3. Playoff Positioning

The playoff push starts now. March is when things start to crystallize in the NBA. Teams start making that push for wherever they aspire to be in terms of seeding. The Thunder and Clippers both know they likely aren’t catching the No. 2 team in the West, let alone the Warriors. Instead, they will be battling to avoid the Warriors until the Conference Finals, if they can make it that far. These two teams play 3 times this month and are separated by 2.5 games.

Thunder Killer

Chris Paul – Paul has a thing about having great shooting games against the Thunder. In the last game they played, he was 11-19 from the field (4-6 from 3) for 32 points. Then there was Game 1 from their playoff series two years ago where he shot 12-14 from the field (8-9 from deep) for 32 points. If Westbrook continuously goes under screens against Paul, look for CP3 to put up some more 3-pointers in this game.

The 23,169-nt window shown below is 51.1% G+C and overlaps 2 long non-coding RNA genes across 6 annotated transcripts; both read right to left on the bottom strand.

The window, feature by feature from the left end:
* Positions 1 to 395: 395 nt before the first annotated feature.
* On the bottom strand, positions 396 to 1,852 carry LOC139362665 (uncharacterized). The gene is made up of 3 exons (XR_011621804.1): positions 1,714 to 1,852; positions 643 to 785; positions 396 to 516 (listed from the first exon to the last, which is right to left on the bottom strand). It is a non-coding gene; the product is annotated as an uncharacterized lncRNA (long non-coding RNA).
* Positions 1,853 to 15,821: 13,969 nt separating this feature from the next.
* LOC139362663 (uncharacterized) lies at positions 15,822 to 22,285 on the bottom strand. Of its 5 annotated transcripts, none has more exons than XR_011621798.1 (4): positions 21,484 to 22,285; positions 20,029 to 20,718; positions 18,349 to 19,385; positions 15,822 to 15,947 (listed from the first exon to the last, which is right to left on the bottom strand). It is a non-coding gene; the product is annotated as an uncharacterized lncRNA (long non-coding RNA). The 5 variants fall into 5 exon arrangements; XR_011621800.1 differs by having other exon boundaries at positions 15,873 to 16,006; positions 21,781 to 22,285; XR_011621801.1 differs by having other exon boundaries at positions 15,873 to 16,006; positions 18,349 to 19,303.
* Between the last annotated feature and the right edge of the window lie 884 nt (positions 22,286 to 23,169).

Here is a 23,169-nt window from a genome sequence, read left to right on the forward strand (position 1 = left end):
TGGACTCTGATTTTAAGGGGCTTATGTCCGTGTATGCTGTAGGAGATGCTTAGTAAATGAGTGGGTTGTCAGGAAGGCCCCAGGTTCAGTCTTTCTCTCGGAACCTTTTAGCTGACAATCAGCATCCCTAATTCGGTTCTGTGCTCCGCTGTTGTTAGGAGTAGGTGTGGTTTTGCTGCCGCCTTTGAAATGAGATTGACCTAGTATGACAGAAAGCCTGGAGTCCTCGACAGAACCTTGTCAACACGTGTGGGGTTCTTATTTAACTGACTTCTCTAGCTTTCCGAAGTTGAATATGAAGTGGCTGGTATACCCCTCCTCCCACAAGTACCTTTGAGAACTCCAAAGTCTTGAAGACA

Thoughts from the Sideline

A condor is your mascot? Really? An animal whose diet consists of rotting flesh…this is the mascot you want children to associate your franchise with? Great job, Ballmer. Should’ve just gone with Clippie the Paperclip.

Rest in Peace, Aubrey McClendon. Second Thunder-related death in less than a month. So sad.